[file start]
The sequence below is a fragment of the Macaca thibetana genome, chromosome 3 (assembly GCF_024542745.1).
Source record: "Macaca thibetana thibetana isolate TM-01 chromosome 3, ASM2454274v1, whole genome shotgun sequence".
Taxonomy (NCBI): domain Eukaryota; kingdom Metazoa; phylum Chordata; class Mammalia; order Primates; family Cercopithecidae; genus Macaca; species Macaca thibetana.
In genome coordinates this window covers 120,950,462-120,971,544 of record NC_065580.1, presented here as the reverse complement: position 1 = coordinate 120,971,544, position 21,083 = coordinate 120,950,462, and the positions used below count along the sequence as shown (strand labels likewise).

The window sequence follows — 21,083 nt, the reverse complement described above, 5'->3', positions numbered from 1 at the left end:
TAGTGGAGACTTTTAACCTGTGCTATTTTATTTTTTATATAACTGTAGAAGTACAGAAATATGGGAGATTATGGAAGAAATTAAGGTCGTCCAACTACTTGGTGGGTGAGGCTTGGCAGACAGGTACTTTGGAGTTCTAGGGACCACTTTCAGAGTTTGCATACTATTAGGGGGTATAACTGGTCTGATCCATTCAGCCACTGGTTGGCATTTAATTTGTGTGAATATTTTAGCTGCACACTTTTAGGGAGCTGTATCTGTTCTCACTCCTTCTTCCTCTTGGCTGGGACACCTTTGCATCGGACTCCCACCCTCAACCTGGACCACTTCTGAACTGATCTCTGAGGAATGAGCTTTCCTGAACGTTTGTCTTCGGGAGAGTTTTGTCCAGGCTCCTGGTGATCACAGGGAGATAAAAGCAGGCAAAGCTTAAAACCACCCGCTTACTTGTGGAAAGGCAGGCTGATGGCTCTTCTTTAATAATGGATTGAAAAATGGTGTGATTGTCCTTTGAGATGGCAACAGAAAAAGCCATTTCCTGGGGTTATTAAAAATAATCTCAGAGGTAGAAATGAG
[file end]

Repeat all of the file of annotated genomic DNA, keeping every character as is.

The sequence below is a fragment of the Macaca thibetana genome, chromosome 3 (assembly GCF_024542745.1).
Source record: "Macaca thibetana thibetana isolate TM-01 chromosome 3, ASM2454274v1, whole genome shotgun sequence".
Taxonomy (NCBI): domain Eukaryota; kingdom Metazoa; phylum Chordata; class Mammalia; order Primates; family Cercopithecidae; genus Macaca; species Macaca thibetana.
In genome coordinates this window covers 120,950,462-120,971,544 of record NC_065580.1, presented here as the reverse complement: position 1 = coordinate 120,971,544, position 21,083 = coordinate 120,950,462, and the positions used below count along the sequence as shown (strand labels likewise).

The window sequence follows — 21,083 nt, the reverse complement described above, 5'->3', positions numbered from 1 at the left end:
TAGTGGAGACTTTTAACCTGTGCTATTTTATTTTTTATATAACTGTAGAAGTACAGAAATATGGGAGATTATGGAAGAAATTAAGGTCGTCCAACTACTTGGTGGGTGAGGCTTGGCAGACAGGTACTTTGGAGTTCTAGGGACCACTTTCAGAGTTTGCATACTATTAGGGGGTATAACTGGTCTGATCCATTCAGCCACTGGTTGGCATTTAATTTGTGTGAATATTTTAGCTGCACACTTTTAGGGAGCTGTATCTGTTCTCACTCCTTCTTCCTCTTGGCTGGGACACCTTTGCATCGGACTCCCACCCTCAACCTGGACCACTTCTGAACTGATCTCTGAGGAATGAGCTTTCCTGAACGTTTGTCTTCGGGAGAGTTTTGTCCAGGCTCCTGGTGATCACAGGGAGATAAAAGCAGGCAAAGCTTAAAACCACCCGCTTACTTGTGGAAAGGCAGGCTGATGGCTCTTCTTTAATAATGGATTGAAAAATGGTGTGATTGTCCTTTGAGATGGCAACAGAAAAAGCCATTTCCTGGGGTTATTAAAAATAATCTCAGAGGTAGAAATGAG